My Parents Didn’t Hit Me and I Turned Out Okay

I’m not going to get into the long-winded arguments I’ve gotten into in the past but as the Adrian Peterson incident has brought corporal punishment back to the surface of culture, it is challenging for me to listen to the current (continued) debate on corporal punishment. Because all of these people who call it “necessary” just seem so clearly misguided and out-of-touch with the reality of our current understanding of psychology and parenting.

Entire nations have banned the practice of corporal punishment - ENTIRE NATIONS - and they have not fallen into despair. These nations are no more narcissistic or spoiled than any other, and in many ways, some are much less so. These nations don’t cling to the “me, me, me” individualism that America does, the very notion that fuels the idea that “no one will tell me how I can raise my kids.” They value the belief of collectivism and the notion that sometimes we must consider what is best for the larger population.

I will not engage in anymore debates on whether hitting a child with an open hand is “child abuse” because that debate is futile. You’re debating a term that is culturally-dependent. 60-years-ago, a parent could do things to a child that would certainly be considered abusive today; and adding another 100 years to that, we get to a time when we used children in dangerous manual labor. So to argue “abuse” falls into a pit of semantics when we can otherwise ask this: is spanking a child necessary and helpful to their development? The large majority of data points to no.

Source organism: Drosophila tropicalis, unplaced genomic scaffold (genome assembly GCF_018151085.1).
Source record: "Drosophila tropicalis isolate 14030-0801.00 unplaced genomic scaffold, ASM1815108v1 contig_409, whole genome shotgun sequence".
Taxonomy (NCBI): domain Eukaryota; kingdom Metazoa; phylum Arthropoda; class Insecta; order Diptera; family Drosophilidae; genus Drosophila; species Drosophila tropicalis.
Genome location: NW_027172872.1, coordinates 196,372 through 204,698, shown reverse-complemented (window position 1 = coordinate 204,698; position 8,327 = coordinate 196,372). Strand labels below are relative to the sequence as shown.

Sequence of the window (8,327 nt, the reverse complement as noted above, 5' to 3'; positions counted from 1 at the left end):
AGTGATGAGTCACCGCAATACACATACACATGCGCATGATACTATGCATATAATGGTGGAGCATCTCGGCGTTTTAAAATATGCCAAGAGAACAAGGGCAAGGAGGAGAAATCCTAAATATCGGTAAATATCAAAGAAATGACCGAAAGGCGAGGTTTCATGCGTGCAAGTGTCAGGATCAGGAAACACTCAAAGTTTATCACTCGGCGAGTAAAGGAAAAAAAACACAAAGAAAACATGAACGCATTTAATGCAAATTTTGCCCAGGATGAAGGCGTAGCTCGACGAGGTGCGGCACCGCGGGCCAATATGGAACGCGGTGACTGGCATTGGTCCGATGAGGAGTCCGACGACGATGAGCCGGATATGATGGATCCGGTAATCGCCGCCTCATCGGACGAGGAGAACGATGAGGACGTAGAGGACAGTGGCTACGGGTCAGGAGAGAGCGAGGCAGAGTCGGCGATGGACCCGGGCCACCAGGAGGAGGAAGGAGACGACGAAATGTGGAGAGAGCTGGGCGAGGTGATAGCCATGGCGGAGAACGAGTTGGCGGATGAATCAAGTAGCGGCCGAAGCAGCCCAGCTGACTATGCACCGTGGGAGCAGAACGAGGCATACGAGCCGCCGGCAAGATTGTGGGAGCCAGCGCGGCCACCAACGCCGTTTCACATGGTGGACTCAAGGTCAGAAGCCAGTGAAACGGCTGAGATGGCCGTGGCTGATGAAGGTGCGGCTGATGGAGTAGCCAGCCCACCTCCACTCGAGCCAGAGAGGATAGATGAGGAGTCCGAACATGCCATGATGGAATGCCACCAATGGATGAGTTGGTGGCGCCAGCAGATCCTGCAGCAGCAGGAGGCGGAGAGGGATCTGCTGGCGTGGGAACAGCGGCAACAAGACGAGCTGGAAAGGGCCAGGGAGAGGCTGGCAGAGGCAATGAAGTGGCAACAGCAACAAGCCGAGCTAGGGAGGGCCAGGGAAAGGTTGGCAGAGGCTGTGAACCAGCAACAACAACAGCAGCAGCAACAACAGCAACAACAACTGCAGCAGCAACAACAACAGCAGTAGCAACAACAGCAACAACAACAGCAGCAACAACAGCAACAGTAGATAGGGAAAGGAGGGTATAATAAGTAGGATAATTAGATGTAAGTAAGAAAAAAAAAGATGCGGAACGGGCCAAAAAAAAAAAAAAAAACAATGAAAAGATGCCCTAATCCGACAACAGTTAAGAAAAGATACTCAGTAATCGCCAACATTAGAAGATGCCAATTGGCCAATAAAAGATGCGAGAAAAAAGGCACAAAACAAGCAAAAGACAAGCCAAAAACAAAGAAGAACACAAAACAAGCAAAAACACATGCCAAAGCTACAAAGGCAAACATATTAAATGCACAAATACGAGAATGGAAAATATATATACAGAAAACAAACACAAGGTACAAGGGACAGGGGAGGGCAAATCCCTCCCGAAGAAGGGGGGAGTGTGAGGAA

Myself and friends that I know just like me were not hit as children and we cannot fathom how anyone sees this as a necessary part of child development. We were not necessarily easy children, we were not outliers, but our parents put in a lot of hard work. They didn’t take an easy out and used other methods of redirecting our behavior and teaching us how to act. I refuse to humor another person telling me why it’s important to strike a child and how crime/bad manners/poor work ethic can be traced to a lack of corporal punishment. Because no matter how many of these bullshit conflations I hear from people, I always end up thinking to myself, “Really? Because my parents didn’t hit me and I turned out okay.

Yesterday was Schlafly’s 16th Annual HOP in the City and it was a great day for it! We started the day off by having our friend Heather over for brunch, with Amy making her famous French Toast Casserole. Then, at Noon, we headed over to spend a few hours sample the awesome variety of beers at HOP in the City.

Schalfly had a lot of delicious offerings this year, including their festival Berliner Weiße, but one of the most interesting beers at the festival wasn’t a Schlafly beer at all: it was a brew from Hoppiness Farms, poured from a clear tank full of fresh hops. Really interesting.

The festival went until 5 but we cut out around 4, deciding to play it responsibly and not over do it. Such a great time, as always.